pool.use("www.demo.local");
} else {
pool.use("WaitingRoom");
}

 

The waitingRoomTemplatePage will be parsed for template variables whenever it is delivered to a user. This allows you to brand the page, and also include information about the users queue position in the response. The current template variables available for the waiting room page are:

 

  • QUEUE_ID (Displays the PID of the vtm Child process managing this user)
  • SESSION_ID (Displays the Session ID of the current user)
  • QUEUE_POSITION (The users current position in their queue)

All occurences of the above text will be replaced with their values, when the page is sent to the user.

 

More Information

 

The vTM software is designed to scale vertically within in a machine, and so it creates a single threaded child process per core. This library tries to scale in the same manor and so each child process creates and manages its own queue.

 

Each child is responsible for managing its own queue. This includes putting new user sessions into the queue, and running house keeping task on that queue to expire timedout sessions. When a queue is not empty, the child which owns the queue is also responsible for migrating users out of the queue and into the application.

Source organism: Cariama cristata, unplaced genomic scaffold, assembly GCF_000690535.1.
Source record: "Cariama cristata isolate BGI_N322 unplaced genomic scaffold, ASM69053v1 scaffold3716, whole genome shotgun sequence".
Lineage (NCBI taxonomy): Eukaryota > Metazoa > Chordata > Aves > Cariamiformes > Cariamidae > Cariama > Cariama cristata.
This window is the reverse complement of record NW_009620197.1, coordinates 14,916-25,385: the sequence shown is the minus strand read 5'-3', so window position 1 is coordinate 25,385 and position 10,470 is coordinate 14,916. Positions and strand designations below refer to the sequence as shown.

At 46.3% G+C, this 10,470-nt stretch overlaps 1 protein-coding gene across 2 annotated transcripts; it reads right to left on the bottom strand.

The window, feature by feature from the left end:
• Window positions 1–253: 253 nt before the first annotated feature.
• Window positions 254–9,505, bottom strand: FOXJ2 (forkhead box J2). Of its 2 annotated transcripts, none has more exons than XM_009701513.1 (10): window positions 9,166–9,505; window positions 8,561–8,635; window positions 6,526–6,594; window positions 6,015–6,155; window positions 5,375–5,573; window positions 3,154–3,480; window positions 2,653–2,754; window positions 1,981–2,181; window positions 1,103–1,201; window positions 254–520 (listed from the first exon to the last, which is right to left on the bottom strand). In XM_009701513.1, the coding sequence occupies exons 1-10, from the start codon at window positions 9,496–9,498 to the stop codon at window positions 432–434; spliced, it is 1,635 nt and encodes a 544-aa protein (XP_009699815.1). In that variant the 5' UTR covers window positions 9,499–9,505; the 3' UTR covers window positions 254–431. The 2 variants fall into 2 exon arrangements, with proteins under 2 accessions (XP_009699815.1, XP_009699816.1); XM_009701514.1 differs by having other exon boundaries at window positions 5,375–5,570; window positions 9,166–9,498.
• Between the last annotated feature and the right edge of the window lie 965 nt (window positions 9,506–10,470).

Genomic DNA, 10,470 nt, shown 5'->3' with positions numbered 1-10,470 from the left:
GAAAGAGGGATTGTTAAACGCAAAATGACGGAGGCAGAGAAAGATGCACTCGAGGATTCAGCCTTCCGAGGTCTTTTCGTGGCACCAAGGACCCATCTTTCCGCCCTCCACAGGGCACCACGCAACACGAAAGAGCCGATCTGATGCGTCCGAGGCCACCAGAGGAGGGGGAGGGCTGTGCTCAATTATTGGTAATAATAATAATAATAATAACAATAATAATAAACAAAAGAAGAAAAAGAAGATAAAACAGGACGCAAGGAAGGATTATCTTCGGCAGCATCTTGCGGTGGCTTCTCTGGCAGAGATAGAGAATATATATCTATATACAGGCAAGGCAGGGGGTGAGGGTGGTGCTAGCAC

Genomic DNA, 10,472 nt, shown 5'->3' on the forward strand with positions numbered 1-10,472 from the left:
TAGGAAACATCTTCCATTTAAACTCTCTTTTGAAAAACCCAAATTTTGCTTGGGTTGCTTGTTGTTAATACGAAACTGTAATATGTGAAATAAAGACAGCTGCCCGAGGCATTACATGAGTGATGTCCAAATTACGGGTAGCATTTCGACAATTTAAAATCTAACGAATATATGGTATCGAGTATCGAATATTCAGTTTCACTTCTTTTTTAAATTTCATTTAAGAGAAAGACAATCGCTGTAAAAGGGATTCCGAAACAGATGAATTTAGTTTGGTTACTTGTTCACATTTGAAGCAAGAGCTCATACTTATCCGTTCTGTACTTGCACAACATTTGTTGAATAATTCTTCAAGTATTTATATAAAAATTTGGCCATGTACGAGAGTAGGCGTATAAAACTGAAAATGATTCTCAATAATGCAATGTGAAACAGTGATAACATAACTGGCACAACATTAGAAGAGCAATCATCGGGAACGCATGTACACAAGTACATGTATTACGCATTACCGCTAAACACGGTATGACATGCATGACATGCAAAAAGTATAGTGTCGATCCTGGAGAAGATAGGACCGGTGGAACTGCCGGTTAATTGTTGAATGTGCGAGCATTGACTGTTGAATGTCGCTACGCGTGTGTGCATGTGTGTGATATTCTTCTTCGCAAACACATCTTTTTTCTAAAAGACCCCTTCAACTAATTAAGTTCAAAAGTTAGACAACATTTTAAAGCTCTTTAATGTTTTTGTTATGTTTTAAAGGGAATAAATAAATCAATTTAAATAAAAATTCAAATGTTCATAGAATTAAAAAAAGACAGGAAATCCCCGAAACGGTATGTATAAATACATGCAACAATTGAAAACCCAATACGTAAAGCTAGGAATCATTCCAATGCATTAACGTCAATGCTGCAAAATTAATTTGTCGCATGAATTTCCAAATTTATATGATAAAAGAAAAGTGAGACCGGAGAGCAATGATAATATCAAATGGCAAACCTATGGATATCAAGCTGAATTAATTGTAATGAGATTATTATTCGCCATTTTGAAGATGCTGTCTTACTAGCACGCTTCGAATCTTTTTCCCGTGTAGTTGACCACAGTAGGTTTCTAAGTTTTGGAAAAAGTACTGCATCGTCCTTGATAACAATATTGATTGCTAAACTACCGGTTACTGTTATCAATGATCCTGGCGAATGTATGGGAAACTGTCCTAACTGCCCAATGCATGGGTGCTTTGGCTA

The library needs to be configured with the number of cores available to the vTM, so that each child process can deQueue a proportianate number of users whenever migration occurs.

 

Debugging

There is a debug function in the library, which can be set to any number between 0 and 5. However it is recommended that debugging only be enabled during testing, and set to 0 for production use.

 

User Counters

The User Counters in the configuration can be used to visualise sessions being created, re-used, timed-out, and destroyed, for both the Application Pool and the Queue (Waiting Room). The default counter assignments are:

 

  1. Session New (a new session has been Created)
  2. Session Update (A users session has been extended) 
  3. Session Expire (The housekeeping process has removed an expired session)
  4. Application Sessions (A session is assigned to the application pool)
  5. WaitingRoomSessions (A session which is in the queue)
  6. WaitingRoomExpire (A user in the queue has timed out)
  7. WaitingRoomMigrated (A session has migrated from the queue to the application)
  8. SessionComplete (A user hit an exit point and the session was deleted) 

 

Timeouts

There a three configuration parameters for timeouts. InitialTimeout is given to all new sessions and is there to prevent automated clients from using up real sessions. Once a session has been reused, then we switch to the standard timeout, either the sessionTimeout or the WaitingRoomTimeout depending on where the user was assigned.

 

Application and WaitingRoom sizes